Due to its proximity to the proposed trail, Willow Park was identified as an ideal trailhead location for the community. The park currently has an existing restroom facility, as well as a small parking lot, both necessary elements for the trailhead. With the proposed Alburnett Road corridor splitting the park into two sections, connections across the roadway would be an important aspect in the revitalization of the park. Landscape buffers are proposed along this portion of the corridor to not only add trees back into the park but to also aid in directing pedestrians to crossing lanes.
Additionally, the streetscape theme was deemed a crucial piece of the extension project. Street trees, green medians, themed street lights, and intersection enhancement features were incorporated into the project design. City leadership emphasized a strong desire for a balance between theming, enhancements, and functionality.
To manage stormwater, a bioretention basin is proposed within Willow Park adjacent to the trail. Bioretention basins capture rainwater and allow it to infiltrate into the soil rather than running into a storm sewer system. These basins would be planted with native grasses, shrubs, and perennials which perform well in these types of environments. Should the basin become full, an overflow channel would direct the extra rainwater into the creek adjacent to the trail and park.
Efficient Roadway Alignment & Cost-Effective Bridge Design
Because the Alburnett Road extension will need to traverse Indian Creek on the north edge of Willow Park, several factors were considered by our team to determine the preferred roadway alignment, including impacts to private property and the environment, avoidance of utilities, public spaces and parks repercussions, future land use opportunities, and overall cost.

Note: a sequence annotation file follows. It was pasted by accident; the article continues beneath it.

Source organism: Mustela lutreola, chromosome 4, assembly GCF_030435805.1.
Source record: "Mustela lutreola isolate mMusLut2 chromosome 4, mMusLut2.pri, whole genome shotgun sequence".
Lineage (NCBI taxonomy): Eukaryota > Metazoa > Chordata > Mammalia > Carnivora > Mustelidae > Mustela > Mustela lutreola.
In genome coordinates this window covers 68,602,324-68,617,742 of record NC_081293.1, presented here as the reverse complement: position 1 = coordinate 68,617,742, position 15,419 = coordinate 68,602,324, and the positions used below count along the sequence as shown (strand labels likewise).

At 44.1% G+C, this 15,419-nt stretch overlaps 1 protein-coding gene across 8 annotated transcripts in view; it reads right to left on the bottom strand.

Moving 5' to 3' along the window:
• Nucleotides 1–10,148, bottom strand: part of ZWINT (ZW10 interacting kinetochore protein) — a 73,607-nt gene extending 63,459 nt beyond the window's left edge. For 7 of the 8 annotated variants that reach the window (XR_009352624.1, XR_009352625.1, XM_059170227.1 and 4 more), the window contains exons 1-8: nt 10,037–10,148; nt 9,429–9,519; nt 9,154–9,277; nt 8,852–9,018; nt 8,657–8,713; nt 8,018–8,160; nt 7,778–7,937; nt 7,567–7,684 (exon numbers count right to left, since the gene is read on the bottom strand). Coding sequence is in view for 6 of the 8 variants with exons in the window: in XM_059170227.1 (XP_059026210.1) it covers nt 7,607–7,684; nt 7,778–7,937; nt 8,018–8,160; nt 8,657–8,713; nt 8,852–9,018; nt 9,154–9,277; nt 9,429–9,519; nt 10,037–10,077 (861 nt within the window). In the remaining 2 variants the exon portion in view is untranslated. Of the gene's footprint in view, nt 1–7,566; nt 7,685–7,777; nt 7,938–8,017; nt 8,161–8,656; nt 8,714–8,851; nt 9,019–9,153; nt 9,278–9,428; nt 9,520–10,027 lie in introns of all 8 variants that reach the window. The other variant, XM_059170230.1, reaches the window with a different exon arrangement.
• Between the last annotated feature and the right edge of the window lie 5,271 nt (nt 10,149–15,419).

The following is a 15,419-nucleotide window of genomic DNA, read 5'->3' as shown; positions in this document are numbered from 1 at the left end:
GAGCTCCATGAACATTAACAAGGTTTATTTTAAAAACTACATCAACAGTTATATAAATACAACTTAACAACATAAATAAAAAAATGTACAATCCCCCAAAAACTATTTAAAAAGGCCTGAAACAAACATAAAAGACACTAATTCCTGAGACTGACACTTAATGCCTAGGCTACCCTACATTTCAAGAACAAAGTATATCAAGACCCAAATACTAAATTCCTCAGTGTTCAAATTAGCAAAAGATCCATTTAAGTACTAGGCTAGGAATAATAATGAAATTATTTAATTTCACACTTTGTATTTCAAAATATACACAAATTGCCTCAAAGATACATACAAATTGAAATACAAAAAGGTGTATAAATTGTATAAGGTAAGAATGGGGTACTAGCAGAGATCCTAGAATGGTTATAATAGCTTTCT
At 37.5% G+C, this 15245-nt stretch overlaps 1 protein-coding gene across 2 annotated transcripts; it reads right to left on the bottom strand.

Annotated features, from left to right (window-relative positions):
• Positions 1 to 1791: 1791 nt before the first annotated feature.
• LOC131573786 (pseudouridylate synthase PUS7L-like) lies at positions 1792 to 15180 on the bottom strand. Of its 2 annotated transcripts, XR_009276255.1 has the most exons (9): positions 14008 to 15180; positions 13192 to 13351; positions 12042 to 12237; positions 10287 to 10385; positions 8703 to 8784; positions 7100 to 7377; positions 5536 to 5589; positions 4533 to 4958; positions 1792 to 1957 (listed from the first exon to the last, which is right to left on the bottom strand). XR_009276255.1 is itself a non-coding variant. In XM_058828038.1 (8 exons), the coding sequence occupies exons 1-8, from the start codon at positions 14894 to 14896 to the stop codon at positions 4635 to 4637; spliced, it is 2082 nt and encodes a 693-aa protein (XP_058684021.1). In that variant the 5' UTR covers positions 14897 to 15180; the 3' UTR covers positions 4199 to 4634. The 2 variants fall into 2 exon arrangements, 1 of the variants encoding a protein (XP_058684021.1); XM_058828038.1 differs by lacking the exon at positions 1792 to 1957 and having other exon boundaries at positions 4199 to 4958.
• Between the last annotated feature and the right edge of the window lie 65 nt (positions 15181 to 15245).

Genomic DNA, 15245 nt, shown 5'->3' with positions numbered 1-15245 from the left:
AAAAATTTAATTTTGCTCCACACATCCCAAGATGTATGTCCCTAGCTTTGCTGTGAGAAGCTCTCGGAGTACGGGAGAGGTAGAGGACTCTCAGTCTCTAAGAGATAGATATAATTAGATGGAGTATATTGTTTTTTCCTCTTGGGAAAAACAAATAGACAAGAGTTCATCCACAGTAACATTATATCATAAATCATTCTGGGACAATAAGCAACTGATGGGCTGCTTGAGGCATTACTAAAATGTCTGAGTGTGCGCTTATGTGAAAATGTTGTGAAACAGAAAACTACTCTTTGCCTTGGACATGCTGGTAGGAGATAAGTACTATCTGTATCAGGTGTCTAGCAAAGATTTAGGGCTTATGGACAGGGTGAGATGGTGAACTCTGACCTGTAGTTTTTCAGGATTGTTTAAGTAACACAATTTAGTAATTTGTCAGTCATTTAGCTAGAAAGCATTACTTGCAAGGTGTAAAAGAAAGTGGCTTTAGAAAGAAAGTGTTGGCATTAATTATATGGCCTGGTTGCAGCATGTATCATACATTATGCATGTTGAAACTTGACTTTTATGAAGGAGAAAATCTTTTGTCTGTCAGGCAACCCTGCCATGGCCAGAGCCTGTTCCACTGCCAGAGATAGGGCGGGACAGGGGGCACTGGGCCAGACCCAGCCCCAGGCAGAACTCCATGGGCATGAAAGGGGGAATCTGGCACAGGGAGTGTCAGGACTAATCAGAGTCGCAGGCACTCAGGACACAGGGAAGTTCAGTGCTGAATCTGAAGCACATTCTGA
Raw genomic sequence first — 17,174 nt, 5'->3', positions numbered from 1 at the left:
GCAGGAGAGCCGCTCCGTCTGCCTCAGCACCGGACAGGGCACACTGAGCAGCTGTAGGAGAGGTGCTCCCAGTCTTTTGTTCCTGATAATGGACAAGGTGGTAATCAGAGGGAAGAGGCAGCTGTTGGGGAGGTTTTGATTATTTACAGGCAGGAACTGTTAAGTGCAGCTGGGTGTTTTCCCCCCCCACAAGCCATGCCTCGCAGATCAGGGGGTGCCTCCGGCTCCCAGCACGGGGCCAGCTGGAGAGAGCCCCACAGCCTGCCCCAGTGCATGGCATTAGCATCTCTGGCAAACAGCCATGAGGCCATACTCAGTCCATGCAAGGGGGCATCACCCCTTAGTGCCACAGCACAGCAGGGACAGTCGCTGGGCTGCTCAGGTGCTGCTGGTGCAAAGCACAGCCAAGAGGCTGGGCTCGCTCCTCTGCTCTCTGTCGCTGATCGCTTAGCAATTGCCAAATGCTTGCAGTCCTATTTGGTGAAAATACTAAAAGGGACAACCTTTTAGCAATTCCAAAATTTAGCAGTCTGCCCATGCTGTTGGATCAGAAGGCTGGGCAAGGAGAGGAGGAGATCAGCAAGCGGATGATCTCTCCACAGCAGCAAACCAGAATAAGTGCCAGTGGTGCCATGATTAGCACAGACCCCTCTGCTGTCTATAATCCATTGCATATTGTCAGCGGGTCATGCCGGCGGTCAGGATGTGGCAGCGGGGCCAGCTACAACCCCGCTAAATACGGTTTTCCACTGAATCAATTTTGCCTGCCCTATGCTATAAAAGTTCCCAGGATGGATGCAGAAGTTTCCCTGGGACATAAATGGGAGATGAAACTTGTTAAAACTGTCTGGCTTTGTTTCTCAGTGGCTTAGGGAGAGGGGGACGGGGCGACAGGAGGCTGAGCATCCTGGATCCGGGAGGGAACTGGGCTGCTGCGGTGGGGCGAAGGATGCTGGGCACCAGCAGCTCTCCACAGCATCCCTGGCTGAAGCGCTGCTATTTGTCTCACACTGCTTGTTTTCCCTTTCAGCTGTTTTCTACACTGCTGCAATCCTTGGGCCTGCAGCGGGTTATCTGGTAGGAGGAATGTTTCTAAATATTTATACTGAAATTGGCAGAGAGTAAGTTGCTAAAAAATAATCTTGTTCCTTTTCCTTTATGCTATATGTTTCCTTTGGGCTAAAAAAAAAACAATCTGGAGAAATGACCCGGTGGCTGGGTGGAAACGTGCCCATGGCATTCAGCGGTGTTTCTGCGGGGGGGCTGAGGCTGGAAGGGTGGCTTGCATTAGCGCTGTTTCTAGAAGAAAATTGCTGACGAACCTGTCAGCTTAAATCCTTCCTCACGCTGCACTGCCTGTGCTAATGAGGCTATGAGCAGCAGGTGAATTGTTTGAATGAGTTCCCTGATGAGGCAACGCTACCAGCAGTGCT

Two alignment options were primarily considered for the roadway extension. The main differentiators among the two options were their alignment immediately north of Indian Creek, the location and orientation of the bridge crossing Indian Creek, and how the alignments would bisect Willow Park. The western roadway option was ultimately the recommended solution primarily because of its reduced impact on wetlands and smaller bridge footprint. Additionally, numerous other considerations were examined for this justification, including:
- Avoidance of Interstate Power & Light Company property
- Bowman Meadows future plats already considered in this alignment
- Reduced impact on the forested area
- Less earthwork and soil disturbance
- Better alignment with Indian Creek
- Lower cost
Designed by Snyder & Associates subsidiary, Shuck-Britson, the bridge over Indian Creek created a great opportunity to connect the corridor with its adjacent land uses and also provided an opportunity to enhance a theme for the corridor. Decorative railings on the bridge could be used to introduce an additional metal component, while multiple finishes and colors could be added to proposed site furnishings, such as decorative fencing in the plant beds adjacent to Willow Park and at the intersections along Alburnett Road.
The bridge superstructure selection considered multiple factors but ultimately recommended the most economical solution while still meeting the physical needs of the specific site. For this application, a three-span, pretensioned, prestressed concrete beam (PPCB) bridge was selected as the preferred superstructure type. The beam details are standardized by the Iowa DOT, providing for ease of manufacture and installation. The durability of this bridge type also ensures very limited maintenance is required, while the overall cost is anticipated to be considerably less than other bridge options.
The Alburnett Road Corridor Extension plan has been embraced by community leaders, with plans to implement portions of the plan in stages as funding opportunities become available. City leaders recognize this vital extension as a critical and necessary capital improvement project for the continued development and growth of the community as it relates to efficient land use, the local economy, safe traffic flow, and a healthy quality of life for their residents.